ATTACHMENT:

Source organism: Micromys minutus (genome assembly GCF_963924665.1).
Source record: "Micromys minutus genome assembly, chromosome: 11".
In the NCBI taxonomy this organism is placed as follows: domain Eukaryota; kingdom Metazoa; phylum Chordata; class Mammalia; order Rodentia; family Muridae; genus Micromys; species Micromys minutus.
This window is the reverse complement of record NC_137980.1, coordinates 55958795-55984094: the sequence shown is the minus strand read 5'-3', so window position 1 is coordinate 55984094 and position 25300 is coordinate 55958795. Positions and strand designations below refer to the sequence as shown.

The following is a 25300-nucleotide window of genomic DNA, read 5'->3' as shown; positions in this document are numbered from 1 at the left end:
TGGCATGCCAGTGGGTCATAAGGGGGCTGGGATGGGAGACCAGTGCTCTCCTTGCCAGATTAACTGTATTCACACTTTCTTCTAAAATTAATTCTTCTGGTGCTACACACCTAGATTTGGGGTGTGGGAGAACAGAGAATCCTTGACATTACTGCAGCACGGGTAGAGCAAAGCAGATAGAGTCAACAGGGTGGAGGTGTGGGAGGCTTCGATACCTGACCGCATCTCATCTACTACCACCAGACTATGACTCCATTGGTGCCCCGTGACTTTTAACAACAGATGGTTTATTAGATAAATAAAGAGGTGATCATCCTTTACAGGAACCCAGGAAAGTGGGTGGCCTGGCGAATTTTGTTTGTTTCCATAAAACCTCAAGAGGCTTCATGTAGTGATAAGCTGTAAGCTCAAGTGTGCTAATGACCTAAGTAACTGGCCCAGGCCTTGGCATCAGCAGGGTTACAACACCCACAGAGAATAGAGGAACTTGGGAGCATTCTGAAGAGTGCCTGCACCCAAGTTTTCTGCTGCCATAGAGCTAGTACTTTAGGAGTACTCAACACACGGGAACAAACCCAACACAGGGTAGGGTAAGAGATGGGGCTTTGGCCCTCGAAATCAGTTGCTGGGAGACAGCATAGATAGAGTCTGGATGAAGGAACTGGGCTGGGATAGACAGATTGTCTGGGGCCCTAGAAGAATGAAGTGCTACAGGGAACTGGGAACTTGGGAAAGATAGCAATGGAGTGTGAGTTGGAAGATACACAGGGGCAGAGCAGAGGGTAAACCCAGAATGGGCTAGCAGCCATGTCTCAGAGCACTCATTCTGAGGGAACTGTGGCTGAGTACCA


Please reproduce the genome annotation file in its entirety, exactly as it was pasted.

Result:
Source organism: Micromys minutus (genome assembly GCF_963924665.1).
Source record: "Micromys minutus genome assembly, chromosome: 11".
In the NCBI taxonomy this organism is placed as follows: domain Eukaryota; kingdom Metazoa; phylum Chordata; class Mammalia; order Rodentia; family Muridae; genus Micromys; species Micromys minutus.
This window is the reverse complement of record NC_137980.1, coordinates 55958795-55984094: the sequence shown is the minus strand read 5'-3', so window position 1 is coordinate 55984094 and position 25300 is coordinate 55958795. Positions and strand designations below refer to the sequence as shown.

The following is a 25300-nucleotide window of genomic DNA, read 5'->3' as shown; positions in this document are numbered from 1 at the left end:
TGGCATGCCAGTGGGTCATAAGGGGGCTGGGATGGGAGACCAGTGCTCTCCTTGCCAGATTAACTGTATTCACACTTTCTTCTAAAATTAATTCTTCTGGTGCTACACACCTAGATTTGGGGTGTGGGAGAACAGAGAATCCTTGACATTACTGCAGCACGGGTAGAGCAAAGCAGATAGAGTCAACAGGGTGGAGGTGTGGGAGGCTTCGATACCTGACCGCATCTCATCTACTACCACCAGACTATGACTCCATTGGTGCCCCGTGACTTTTAACAACAGATGGTTTATTAGATAAATAAAGAGGTGATCATCCTTTACAGGAACCCAGGAAAGTGGGTGGCCTGGCGAATTTTGTTTGTTTCCATAAAACCTCAAGAGGCTTCATGTAGTGATAAGCTGTAAGCTCAAGTGTGCTAATGACCTAAGTAACTGGCCCAGGCCTTGGCATCAGCAGGGTTACAACACCCACAGAGAATAGAGGAACTTGGGAGCATTCTGAAGAGTGCCTGCACCCAAGTTTTCTGCTGCCATAGAGCTAGTACTTTAGGAGTACTCAACACACGGGAACAAACCCAACACAGGGTAGGGTAAGAGATGGGGCTTTGGCCCTCGAAATCAGTTGCTGGGAGACAGCATAGATAGAGTCTGGATGAAGGAACTGGGCTGGGATAGACAGATTGTCTGGGGCCCTAGAAGAATGAAGTGCTACAGGGAACTGGGAACTTGGGAAAGATAGCAATGGAGTGTGAGTTGGAAGATACACAGGGGCAGAGCAGAGGGTAAACCCAGAATGGGCTAGCAGCCATGTCTCAGAGCACTCATTCTGAGGGAACTGTGGCTGAGTACCA